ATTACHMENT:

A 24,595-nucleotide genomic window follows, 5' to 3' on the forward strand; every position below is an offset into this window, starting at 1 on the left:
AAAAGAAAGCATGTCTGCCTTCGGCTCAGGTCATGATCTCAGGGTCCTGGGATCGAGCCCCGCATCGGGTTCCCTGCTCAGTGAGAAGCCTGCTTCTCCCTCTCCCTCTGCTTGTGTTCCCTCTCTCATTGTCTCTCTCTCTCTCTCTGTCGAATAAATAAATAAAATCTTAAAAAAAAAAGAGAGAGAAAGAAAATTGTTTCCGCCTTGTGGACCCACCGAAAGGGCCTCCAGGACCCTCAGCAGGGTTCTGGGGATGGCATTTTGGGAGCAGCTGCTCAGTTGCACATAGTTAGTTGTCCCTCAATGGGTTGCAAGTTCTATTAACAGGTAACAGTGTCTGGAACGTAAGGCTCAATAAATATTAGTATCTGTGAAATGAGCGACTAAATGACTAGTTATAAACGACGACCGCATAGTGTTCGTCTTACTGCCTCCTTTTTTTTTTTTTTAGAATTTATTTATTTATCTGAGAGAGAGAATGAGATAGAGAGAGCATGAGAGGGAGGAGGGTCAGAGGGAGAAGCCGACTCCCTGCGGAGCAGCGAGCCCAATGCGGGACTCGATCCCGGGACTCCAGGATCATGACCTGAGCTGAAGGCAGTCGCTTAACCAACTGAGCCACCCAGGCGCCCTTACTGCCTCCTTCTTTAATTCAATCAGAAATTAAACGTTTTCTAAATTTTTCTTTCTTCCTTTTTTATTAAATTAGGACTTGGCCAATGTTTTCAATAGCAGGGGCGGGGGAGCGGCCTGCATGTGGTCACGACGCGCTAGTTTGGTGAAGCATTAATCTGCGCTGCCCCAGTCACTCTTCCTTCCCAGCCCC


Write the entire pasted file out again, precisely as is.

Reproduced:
A 24,595-nucleotide genomic window follows, 5' to 3' on the forward strand; every position below is an offset into this window, starting at 1 on the left:
AAAAGAAAGCATGTCTGCCTTCGGCTCAGGTCATGATCTCAGGGTCCTGGGATCGAGCCCCGCATCGGGTTCCCTGCTCAGTGAGAAGCCTGCTTCTCCCTCTCCCTCTGCTTGTGTTCCCTCTCTCATTGTCTCTCTCTCTCTCTCTGTCGAATAAATAAATAAAATCTTAAAAAAAAAAGAGAGAGAAAGAAAATTGTTTCCGCCTTGTGGACCCACCGAAAGGGCCTCCAGGACCCTCAGCAGGGTTCTGGGGATGGCATTTTGGGAGCAGCTGCTCAGTTGCACATAGTTAGTTGTCCCTCAATGGGTTGCAAGTTCTATTAACAGGTAACAGTGTCTGGAACGTAAGGCTCAATAAATATTAGTATCTGTGAAATGAGCGACTAAATGACTAGTTATAAACGACGACCGCATAGTGTTCGTCTTACTGCCTCCTTTTTTTTTTTTTTAGAATTTATTTATTTATCTGAGAGAGAGAATGAGATAGAGAGAGCATGAGAGGGAGGAGGGTCAGAGGGAGAAGCCGACTCCCTGCGGAGCAGCGAGCCCAATGCGGGACTCGATCCCGGGACTCCAGGATCATGACCTGAGCTGAAGGCAGTCGCTTAACCAACTGAGCCACCCAGGCGCCCTTACTGCCTCCTTCTTTAATTCAATCAGAAATTAAACGTTTTCTAAATTTTTCTTTCTTCCTTTTTTATTAAATTAGGACTTGGCCAATGTTTTCAATAGCAGGGGCGGGGGAGCGGCCTGCATGTGGTCACGACGCGCTAGTTTGGTGAAGCATTAATCTGCGCTGCCCCAGTCACTCTTCCTTCCCAGCCCC